WASHINGTON -- Senate Majority Leader Harry Reid (D-Nev.) has long been a supporter of legislation to ban workplace discrimination based on sexual orientation. But on Wednesday, he revealed a more personal reason for his support.
"My niece is a lesbian," Reid said during a sit-down with reporters. "She's a school teacher. Her employment shouldn't be affected with that. We should have a law that says that, not just the good graces of wherever you work."
Reid's niece declined to be interviewed or to give her name. But per Reid's spokesman, she was fine with Reid making her sexual orientation public.
Reid recalled meeting the president of the Human Rights Campaign in the 1990s and being encouraged to get behind the Employment Non-Discrimination Act. The bill would prohibit employers from discriminating on the basis of sexual orientation.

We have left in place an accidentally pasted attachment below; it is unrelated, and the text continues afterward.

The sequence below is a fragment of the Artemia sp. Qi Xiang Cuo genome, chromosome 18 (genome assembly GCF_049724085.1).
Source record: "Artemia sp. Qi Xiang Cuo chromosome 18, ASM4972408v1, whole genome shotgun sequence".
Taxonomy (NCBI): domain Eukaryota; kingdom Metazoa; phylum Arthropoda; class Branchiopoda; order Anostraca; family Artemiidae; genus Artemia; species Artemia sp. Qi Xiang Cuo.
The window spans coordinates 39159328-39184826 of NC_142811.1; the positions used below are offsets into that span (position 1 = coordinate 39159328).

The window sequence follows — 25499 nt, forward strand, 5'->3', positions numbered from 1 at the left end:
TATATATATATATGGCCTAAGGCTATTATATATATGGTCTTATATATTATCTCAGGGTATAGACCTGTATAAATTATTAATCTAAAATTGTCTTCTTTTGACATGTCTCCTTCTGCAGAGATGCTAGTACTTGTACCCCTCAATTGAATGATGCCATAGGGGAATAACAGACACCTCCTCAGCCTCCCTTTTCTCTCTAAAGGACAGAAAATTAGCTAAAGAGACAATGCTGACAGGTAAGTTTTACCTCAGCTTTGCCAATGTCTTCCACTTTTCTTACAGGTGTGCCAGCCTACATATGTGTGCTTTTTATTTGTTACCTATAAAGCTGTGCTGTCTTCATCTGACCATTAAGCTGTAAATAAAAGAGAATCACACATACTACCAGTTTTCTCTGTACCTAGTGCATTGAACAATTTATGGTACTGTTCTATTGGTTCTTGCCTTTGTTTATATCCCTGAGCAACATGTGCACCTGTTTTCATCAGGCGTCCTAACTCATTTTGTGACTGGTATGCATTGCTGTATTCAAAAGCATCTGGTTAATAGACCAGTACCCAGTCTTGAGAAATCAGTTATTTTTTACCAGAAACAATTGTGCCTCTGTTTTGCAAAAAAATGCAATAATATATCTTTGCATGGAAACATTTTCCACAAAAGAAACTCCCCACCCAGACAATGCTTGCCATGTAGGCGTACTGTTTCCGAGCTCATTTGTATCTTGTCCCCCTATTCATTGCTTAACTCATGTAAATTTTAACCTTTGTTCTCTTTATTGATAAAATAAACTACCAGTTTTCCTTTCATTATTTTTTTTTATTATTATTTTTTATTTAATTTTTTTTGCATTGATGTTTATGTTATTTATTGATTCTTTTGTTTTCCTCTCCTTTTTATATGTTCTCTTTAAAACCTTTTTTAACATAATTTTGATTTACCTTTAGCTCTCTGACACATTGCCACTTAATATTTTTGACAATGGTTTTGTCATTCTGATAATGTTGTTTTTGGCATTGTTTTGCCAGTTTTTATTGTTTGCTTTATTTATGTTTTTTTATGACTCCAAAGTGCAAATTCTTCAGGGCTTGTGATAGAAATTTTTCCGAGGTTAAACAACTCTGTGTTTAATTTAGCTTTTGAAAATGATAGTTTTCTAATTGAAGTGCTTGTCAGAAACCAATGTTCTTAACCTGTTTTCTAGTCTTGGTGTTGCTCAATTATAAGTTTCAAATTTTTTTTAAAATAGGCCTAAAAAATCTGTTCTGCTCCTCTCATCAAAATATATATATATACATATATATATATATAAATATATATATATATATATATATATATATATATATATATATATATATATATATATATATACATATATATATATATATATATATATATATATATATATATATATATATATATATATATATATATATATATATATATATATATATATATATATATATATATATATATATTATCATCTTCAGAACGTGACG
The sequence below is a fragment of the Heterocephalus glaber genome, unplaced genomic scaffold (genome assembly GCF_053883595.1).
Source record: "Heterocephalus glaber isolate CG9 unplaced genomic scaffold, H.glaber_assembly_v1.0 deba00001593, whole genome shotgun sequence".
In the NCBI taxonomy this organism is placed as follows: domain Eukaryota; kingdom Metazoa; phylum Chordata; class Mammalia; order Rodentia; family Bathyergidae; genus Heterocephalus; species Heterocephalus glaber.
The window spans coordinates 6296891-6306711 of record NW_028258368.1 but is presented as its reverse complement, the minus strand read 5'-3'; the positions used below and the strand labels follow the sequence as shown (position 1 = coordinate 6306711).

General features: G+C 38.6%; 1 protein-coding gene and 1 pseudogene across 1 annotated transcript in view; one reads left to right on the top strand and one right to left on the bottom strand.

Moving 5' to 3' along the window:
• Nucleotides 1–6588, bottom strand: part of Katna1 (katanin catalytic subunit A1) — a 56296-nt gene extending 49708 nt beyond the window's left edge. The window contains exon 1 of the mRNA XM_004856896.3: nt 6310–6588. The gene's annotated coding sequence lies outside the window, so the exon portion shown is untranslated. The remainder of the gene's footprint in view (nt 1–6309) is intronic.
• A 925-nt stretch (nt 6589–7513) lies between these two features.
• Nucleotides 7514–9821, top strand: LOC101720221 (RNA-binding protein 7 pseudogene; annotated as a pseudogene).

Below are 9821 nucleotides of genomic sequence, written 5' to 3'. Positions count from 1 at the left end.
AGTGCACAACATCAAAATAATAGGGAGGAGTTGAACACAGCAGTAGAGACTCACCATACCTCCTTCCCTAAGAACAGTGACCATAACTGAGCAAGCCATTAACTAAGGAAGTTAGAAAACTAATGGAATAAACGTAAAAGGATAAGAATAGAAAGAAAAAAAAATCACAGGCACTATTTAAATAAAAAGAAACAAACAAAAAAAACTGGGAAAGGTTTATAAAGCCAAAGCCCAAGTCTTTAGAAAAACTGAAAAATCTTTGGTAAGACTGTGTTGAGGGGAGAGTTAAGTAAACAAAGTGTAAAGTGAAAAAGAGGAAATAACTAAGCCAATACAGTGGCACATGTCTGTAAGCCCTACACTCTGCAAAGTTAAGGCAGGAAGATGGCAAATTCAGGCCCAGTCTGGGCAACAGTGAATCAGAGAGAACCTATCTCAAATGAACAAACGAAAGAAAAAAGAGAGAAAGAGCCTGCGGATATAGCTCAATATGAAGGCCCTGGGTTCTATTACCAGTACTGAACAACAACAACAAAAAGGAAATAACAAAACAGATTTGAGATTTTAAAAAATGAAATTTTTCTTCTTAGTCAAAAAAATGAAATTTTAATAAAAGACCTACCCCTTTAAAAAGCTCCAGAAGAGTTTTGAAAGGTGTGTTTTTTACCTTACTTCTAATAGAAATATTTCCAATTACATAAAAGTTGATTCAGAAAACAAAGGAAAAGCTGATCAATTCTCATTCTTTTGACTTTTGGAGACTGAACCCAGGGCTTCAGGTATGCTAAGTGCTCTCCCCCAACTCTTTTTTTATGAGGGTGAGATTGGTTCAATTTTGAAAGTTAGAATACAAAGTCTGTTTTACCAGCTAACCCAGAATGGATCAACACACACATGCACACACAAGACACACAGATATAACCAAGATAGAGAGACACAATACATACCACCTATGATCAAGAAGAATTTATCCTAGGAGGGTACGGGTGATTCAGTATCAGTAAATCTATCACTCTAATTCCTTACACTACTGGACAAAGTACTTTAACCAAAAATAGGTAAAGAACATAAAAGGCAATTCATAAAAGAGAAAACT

"He said to me, 'You're a moderate guy. If you came out for ENDA, we could pick up a lot more votes,'" Reid said. "I said he's probably right. So I agreed to cosponsor that, and as a result, we were able to put that on the floor. It failed by one vote, basically."
The bill has been reintroduced in several Congresses and has gotten some hearings, but hasn't had a vote on the House or Senate floor since Nov. 2007, when it passed the House by 235-184. ENDA was introduced in this Congress by Rep. Jared Polis (D-Colo.) in the House and Sen. Jeff Merkley (D-Ore.) in the Senate.
Reid said there's "a chance" he'll bring up ENDA for a vote this year, noting that he had a meeting about it just last week. He wondered aloud why it doesn't have broad support to pass.
"It's hard to comprehend that we haven't done a better job," he said.